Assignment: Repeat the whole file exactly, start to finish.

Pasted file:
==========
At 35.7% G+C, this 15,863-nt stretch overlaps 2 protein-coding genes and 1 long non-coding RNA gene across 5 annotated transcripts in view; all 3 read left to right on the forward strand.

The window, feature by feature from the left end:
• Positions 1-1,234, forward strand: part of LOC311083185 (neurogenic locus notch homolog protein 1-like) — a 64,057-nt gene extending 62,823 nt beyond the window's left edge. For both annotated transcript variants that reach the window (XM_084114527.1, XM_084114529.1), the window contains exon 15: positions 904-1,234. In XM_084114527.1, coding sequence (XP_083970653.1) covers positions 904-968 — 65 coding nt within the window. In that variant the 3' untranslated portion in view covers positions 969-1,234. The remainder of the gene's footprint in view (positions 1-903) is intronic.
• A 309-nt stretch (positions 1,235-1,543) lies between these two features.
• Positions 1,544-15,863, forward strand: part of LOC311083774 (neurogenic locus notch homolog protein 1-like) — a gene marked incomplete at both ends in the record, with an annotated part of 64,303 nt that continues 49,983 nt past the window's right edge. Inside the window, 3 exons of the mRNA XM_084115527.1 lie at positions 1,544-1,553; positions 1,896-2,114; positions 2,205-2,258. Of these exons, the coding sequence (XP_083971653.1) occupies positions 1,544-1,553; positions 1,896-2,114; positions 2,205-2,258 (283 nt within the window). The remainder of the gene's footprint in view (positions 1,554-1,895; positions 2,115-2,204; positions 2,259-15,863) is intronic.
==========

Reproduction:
At 35.7% G+C, this 15,863-nt stretch overlaps 2 protein-coding genes and 1 long non-coding RNA gene across 5 annotated transcripts in view; all 3 read left to right on the forward strand.

The window, feature by feature from the left end:
• Positions 1-1,234, forward strand: part of LOC311083185 (neurogenic locus notch homolog protein 1-like) — a 64,057-nt gene extending 62,823 nt beyond the window's left edge. For both annotated transcript variants that reach the window (XM_084114527.1, XM_084114529.1), the window contains exon 15: positions 904-1,234. In XM_084114527.1, coding sequence (XP_083970653.1) covers positions 904-968 — 65 coding nt within the window. In that variant the 3' untranslated portion in view covers positions 969-1,234. The remainder of the gene's footprint in view (positions 1-903) is intronic.
• A 309-nt stretch (positions 1,235-1,543) lies between these two features.
• Positions 1,544-15,863, forward strand: part of LOC311083774 (neurogenic locus notch homolog protein 1-like) — a gene marked incomplete at both ends in the record, with an annotated part of 64,303 nt that continues 49,983 nt past the window's right edge. Inside the window, 3 exons of the mRNA XM_084115527.1 lie at positions 1,544-1,553; positions 1,896-2,114; positions 2,205-2,258. Of these exons, the coding sequence (XP_083971653.1) occupies positions 1,544-1,553; positions 1,896-2,114; positions 2,205-2,258 (283 nt within the window). The remainder of the gene's footprint in view (positions 1,554-1,895; positions 2,115-2,204; positions 2,259-15,863) is intronic.